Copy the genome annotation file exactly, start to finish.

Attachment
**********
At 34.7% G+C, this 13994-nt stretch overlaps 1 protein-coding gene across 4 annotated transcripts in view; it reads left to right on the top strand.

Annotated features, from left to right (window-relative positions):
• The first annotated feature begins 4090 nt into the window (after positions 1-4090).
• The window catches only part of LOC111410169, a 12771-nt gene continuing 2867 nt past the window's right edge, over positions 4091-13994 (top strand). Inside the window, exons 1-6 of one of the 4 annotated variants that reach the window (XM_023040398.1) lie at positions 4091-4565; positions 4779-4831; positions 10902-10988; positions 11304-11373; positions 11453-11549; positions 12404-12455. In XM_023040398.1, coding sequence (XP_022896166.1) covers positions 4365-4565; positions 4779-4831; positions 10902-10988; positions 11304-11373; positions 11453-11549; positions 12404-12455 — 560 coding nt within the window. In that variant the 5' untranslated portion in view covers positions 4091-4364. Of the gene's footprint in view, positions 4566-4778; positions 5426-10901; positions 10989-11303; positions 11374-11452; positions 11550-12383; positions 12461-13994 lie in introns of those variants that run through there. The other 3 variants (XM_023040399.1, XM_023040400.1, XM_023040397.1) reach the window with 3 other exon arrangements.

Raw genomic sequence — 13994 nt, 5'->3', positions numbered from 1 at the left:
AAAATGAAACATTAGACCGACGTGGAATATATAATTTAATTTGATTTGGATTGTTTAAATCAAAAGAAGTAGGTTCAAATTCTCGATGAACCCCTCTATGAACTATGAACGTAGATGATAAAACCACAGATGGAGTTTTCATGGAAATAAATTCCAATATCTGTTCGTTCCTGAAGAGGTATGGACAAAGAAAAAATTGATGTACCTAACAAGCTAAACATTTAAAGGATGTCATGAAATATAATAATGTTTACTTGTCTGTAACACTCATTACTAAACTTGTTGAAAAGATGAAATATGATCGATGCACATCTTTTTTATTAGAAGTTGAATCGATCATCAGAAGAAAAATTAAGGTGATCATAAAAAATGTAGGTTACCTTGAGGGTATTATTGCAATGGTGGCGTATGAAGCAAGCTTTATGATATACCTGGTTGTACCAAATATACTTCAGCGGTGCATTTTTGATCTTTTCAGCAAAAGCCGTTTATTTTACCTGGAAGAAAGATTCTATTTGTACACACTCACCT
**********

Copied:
At 34.7% G+C, this 13994-nt stretch overlaps 1 protein-coding gene across 4 annotated transcripts in view; it reads left to right on the top strand.

Annotated features, from left to right (window-relative positions):
• The first annotated feature begins 4090 nt into the window (after positions 1-4090).
• The window catches only part of LOC111410169, a 12771-nt gene continuing 2867 nt past the window's right edge, over positions 4091-13994 (top strand). Inside the window, exons 1-6 of one of the 4 annotated variants that reach the window (XM_023040398.1) lie at positions 4091-4565; positions 4779-4831; positions 10902-10988; positions 11304-11373; positions 11453-11549; positions 12404-12455. In XM_023040398.1, coding sequence (XP_022896166.1) covers positions 4365-4565; positions 4779-4831; positions 10902-10988; positions 11304-11373; positions 11453-11549; positions 12404-12455 — 560 coding nt within the window. In that variant the 5' untranslated portion in view covers positions 4091-4364. Of the gene's footprint in view, positions 4566-4778; positions 5426-10901; positions 10989-11303; positions 11374-11452; positions 11550-12383; positions 12461-13994 lie in introns of those variants that run through there. The other 3 variants (XM_023040399.1, XM_023040400.1, XM_023040397.1) reach the window with 3 other exon arrangements.

Raw genomic sequence — 13994 nt, 5'->3', positions numbered from 1 at the left:
AAAATGAAACATTAGACCGACGTGGAATATATAATTTAATTTGATTTGGATTGTTTAAATCAAAAGAAGTAGGTTCAAATTCTCGATGAACCCCTCTATGAACTATGAACGTAGATGATAAAACCACAGATGGAGTTTTCATGGAAATAAATTCCAATATCTGTTCGTTCCTGAAGAGGTATGGACAAAGAAAAAATTGATGTACCTAACAAGCTAAACATTTAAAGGATGTCATGAAATATAATAATGTTTACTTGTCTGTAACACTCATTACTAAACTTGTTGAAAAGATGAAATATGATCGATGCACATCTTTTTTATTAGAAGTTGAATCGATCATCAGAAGAAAAATTAAGGTGATCATAAAAAATGTAGGTTACCTTGAGGGTATTATTGCAATGGTGGCGTATGAAGCAAGCTTTATGATATACCTGGTTGTACCAAATATACTTCAGCGGTGCATTTTTGATCTTTTCAGCAAAAGCCGTTTATTTTACCTGGAAGAAAGATTCTATTTGTACACACTCACCT